B1MG Secure cross-border data access roadmap v2.0: June 2021 Informational
A roadmap presented here is to define the timelines to provide a proof of concept demonstrator of secure cross border data access, describe the technologies required to develop such a demonstrator, and to detail the work that has gone into determining the roadmap and requirement for the proof of concept demonstrator. The roadmap also outlines how it is expected that the work carried out towards the initial proof of concept will support the developing roadmap for 2022 and beyond, as the proof of concept evolves from a demonstrator with synthetic data to a production system accessing real genetic and phenotypic data.
B1MG Secure Access Demonstrator Recommended
The 1+MG data infrastructure needs to be defined to ensure data managed within the federated network are compliant with the European and national legislation on data protection, security, and ELSI principles agreed in 1+MG. At the same time the aim is to maximise the Findability, Accessibility, Interoperability and Reusability of the 1+MG data, according to FAIR principles.
In this deliverable a Proof of Concept (PoC) was built using existing standards, applications, and services to demonstrate cross border data access for two 1+MG use cases; rare disease and cancer. The intention is to create a technical infrastructure baseline and advancement for the next iteration of implementation data protection principles according to the GDPR
The 1+MG technical infrastructure is broken down into five functionalities as defined in the 2021 paper titled, “Towards a Proof of Concept of Federated Infrastructure for the EU 1+ Million Genome Initiative”. This includes: Data Discovery, Data Reception, Storage and Interfaces, Data Access Management, and Processing. These functionalities were originally defined as follows:
Data discoverability Provides the public visibility to the combined 1+MG dataset by making selected descriptive metadata searchable. Data discovery service will collect summary level (but not sensitive) descriptions of all data available from the signatory states. It will link directly to Data Access Management where users can apply for data access.
Uniform processes (such as quality control and standardisation) to receive (download) or access (API) both data and metadata in a consistent way enabling infrastructure to adhere to global standards and principles (e.g. GA4GH, FAIR) for genotypic and phenotypic data. Data reception means logically describing datasets to an extent that they can become actionable on the 1+MG infrastructure even if they are stored nationally or locally.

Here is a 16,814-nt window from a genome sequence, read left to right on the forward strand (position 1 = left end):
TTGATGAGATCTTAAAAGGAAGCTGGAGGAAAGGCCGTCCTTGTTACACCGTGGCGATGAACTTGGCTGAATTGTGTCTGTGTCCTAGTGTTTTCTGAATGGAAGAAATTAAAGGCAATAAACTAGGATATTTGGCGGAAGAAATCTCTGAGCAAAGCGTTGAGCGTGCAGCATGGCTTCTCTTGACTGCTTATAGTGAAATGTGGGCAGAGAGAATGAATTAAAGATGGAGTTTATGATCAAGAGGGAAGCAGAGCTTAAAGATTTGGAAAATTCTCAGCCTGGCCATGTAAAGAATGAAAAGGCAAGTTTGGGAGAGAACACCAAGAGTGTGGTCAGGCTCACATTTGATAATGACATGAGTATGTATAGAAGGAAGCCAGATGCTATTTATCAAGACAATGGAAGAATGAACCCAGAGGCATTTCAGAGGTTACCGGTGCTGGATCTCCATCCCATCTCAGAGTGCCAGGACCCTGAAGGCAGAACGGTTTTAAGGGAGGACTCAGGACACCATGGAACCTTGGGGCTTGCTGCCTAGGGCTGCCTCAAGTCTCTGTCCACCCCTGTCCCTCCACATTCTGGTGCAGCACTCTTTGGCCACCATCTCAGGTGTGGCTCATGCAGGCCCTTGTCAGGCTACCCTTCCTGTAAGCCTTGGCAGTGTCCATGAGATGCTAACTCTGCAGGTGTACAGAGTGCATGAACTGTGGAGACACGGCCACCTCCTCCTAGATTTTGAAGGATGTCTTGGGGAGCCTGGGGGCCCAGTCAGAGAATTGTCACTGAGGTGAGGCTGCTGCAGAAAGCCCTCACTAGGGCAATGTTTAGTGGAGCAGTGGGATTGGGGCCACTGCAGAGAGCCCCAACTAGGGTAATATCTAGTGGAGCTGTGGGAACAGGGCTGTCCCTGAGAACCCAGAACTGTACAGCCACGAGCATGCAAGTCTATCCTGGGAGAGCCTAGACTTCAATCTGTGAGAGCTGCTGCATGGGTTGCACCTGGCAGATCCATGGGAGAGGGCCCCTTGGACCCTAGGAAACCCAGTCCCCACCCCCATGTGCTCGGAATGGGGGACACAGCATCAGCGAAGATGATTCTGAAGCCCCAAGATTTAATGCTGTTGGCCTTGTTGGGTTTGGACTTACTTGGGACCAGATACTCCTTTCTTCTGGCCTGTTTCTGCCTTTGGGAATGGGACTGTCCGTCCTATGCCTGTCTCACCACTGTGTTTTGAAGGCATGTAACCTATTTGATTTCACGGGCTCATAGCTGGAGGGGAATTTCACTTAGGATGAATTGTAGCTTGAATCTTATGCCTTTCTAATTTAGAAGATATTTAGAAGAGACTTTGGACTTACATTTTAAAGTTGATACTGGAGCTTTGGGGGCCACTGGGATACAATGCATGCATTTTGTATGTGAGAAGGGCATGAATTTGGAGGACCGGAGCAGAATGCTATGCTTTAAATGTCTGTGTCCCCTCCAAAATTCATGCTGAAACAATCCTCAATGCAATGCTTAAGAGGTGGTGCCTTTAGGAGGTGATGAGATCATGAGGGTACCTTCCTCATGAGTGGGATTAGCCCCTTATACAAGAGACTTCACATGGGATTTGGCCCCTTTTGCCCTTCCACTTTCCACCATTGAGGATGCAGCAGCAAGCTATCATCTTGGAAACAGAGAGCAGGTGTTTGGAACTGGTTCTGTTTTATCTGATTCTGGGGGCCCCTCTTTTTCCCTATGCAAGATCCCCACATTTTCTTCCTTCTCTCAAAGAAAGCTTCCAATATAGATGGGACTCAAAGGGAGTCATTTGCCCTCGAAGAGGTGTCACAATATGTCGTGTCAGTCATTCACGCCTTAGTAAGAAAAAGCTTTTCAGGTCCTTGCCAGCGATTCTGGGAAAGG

Organisations store data and offer interfaces (APIs) following international standards that form the technically interoperable infrastructure backbone. Service building is assumed to leverage national and European investments in e-infrastructure capacities. Storage & interfaces need to provide techniques ensuring data privacy and confidentiality.
Sensitive data needs specialised services to manage data in an ELSI-compliant way. These include e.g. central access portal, central access review process, single collaboration/data use agreement. These tools store user applications for data use and the decisions from the data controllers, i.e. data access authorisations within the legal framework, as well as APIs and standards to communicate access rights to downstream infrastructure services. Together, these tools and processes facilitate and audit secure access for users on a chosen Data Processing service platform.
Local, high-performance and cloud computing must fulfil appropriate security standards to provide processing capacities for human data coordinated in 1+MG. Distinct processing events happen on the infrastructure: Localisation of the data and code to the appropriate platform (local or distributed) and data analysis by the individual data user who has acquired the access rights for the intended data use.
Global Alliance for Genomics and Health (GA4GH) standards are used to link the different applications supporting the five technical functionalities within the B1NG Proof of Concept. The chosen standards aligned with the functionalities can be seen in the diagram below. While none of these standards are required for a Node to implement, they can be seen as the interoperability backbone of the infrastructure.
This dashboard shows the current number of genomic datasets across the 1+MG Member States.
- Under development by the European Genomic Data Infrastructure project, the User Portal will be the main European-level entry point for data access within the infrastructure.
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